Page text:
lot, but if progress was to be made, these requirements had to be met. A serious study of semiconductor
materials began in the early 1940s and has continued since.
In June 1948, a significant breakthrough took place in semiconductor development. This was the
discovery of POINT-CONTACT TRANSISTOR. Here at last was a semiconductor that could amplify.
This discovery brought the semiconductor back into competition with the electron tube. A year later,
JUNCTION DIODES and TRANSISTORS were developed. The junction transistor was found superior to
the point-contact type in many respects. By comparison, the junction transistor was more reliable,
generated less noise, and had higher power-handling ability than its point-contact brother. The junction
transistor became a rival of the electron tube in many uses previously uncontested.
Semiconductor diodes were not to be slighted. The initial work of Dr. Carl Zener led to the
development of ZENER DIODE, which is frequently used today to regulate power supply voltages at
precise levels. Considerably more interest in the solid-state diode was generated when Dr. Leo Esaki, a
Japanese scientist, fabricated a diode that could amplify. The device, named the TUNNEL DIODE, has
amazing gain and fast switching capabilities. Although it is used in the conventional amplifying and
oscillating circuits, its primary use is in computer logic circuits.
Another breakthrough came in the late 1950s when it was discovered that semiconductor materials
could be combined and treated so that they functioned as an entire circuit or subassembly rather than as a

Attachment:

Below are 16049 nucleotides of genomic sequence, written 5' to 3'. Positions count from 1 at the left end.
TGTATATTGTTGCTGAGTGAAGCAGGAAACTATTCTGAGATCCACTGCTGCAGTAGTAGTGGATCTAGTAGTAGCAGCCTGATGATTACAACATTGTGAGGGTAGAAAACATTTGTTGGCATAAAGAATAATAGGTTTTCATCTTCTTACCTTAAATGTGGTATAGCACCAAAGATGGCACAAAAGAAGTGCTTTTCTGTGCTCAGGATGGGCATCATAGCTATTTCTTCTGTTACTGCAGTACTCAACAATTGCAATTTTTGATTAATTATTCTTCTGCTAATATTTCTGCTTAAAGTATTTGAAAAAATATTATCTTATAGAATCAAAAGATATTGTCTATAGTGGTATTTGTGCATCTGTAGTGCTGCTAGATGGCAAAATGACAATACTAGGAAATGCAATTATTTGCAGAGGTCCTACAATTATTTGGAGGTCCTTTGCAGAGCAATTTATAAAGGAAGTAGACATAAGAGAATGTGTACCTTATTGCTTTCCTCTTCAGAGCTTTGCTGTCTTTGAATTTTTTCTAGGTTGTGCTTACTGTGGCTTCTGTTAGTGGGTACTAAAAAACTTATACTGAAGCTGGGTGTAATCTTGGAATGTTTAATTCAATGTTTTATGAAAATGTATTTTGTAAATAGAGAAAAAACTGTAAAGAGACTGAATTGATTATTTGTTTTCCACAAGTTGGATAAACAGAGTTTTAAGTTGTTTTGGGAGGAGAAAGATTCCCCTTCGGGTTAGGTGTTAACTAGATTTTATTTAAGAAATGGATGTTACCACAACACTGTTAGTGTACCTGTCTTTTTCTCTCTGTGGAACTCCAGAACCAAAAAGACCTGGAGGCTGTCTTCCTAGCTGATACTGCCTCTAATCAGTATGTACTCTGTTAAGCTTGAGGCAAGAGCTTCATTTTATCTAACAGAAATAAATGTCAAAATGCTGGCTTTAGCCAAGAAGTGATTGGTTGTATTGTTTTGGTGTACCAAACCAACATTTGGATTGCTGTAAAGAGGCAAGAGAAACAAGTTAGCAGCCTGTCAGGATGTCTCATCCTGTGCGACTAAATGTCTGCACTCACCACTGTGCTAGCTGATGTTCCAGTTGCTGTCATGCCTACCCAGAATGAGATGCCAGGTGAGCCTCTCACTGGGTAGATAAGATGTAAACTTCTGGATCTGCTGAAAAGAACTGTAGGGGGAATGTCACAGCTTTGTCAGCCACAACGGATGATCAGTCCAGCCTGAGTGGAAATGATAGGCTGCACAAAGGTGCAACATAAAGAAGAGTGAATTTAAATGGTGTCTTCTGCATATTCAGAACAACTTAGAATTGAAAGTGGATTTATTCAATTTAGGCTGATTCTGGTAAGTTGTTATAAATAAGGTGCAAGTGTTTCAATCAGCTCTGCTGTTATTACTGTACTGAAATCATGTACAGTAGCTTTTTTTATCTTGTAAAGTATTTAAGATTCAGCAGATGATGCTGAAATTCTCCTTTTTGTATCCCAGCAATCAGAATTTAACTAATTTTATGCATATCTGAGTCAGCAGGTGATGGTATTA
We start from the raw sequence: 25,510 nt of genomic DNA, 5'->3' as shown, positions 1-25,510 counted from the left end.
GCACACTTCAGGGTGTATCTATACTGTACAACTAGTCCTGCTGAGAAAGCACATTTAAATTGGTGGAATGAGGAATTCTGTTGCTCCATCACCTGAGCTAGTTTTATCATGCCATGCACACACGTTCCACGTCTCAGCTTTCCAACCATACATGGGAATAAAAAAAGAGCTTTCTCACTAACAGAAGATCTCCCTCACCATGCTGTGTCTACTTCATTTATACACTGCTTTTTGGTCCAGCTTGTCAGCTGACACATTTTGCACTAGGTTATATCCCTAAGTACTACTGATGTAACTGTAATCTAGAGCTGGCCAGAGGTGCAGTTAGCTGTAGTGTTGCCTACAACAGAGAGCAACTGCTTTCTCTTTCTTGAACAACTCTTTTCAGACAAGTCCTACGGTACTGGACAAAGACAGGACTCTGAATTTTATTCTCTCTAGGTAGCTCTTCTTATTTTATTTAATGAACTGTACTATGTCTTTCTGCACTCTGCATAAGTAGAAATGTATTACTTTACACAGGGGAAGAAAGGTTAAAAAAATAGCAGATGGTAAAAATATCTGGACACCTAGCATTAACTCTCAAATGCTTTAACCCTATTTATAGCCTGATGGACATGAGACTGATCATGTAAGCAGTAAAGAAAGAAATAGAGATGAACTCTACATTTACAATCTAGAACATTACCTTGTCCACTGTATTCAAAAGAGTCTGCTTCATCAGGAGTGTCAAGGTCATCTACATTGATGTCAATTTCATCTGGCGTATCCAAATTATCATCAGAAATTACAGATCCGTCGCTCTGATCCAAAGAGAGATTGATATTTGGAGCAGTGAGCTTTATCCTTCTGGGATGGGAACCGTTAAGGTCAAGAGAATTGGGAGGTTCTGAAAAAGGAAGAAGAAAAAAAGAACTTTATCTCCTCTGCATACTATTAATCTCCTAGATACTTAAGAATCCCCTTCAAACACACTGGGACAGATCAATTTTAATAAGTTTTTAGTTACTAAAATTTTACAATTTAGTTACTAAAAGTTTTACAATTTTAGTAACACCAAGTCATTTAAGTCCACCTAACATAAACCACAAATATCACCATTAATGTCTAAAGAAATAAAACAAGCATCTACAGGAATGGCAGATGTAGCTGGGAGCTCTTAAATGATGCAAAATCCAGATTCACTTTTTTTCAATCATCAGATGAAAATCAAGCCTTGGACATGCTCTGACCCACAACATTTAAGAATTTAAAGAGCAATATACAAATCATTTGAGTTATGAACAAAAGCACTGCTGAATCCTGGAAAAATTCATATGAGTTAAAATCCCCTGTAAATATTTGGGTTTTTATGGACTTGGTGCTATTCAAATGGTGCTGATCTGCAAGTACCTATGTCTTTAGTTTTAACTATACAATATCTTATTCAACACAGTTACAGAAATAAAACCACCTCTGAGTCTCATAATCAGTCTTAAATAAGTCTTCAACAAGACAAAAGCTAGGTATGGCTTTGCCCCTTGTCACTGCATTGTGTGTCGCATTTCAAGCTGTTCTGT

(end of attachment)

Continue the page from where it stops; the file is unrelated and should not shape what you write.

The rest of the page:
circuit component. Many names have been given to this solid-circuit concept, such as INTEGRATED
CIRCUITS, MICROELECTRONICS, and MICROCIRCUITRY.
So as we see, in looking back, that the semiconductor is not something new, but it has come a long
way in a short time.
Q1. What is a solid-state device?
Q2. Define the term negative temperature coefficient.
In the previous paragraphs, we mentioned just a few of the many different applications of
semiconductor devices. The use of these devices has become so widespread that it would be impossible to
list all their different applications. Instead, a broad coverage of their specific application is presented.
Semiconductor devices are all around us. They can be found in just about every commercial product
we touch, from the family car to the pocket calculator. Semiconductor devices are contained in television
sets, portable radios, stereo equipment, and much more.
Science and industry also rely heavily on semiconductor devices. Research laboratories use these
devices in all sorts of electronic instruments to perform tests, measurements, and numerous other
experimental tasks. Industrial control systems (such as those used to manufacture automobiles) and
automatic telephone exchanges also use semiconductors. Even today heavy-duty versions of the solid-
state rectifier diode are being use to convert large amounts of power for electric railroads. Of the many
different applications for solid-state devices, space systems, computers, and data processing equipment
are some of the largest consumers.
The various types of modem military equipment are literally loaded with semiconductor devices.
Many radars, communication, and airborne equipment are transistorized. Data display systems, data
processing units, computers, and aircraft guidance-control assemblies are also good examples of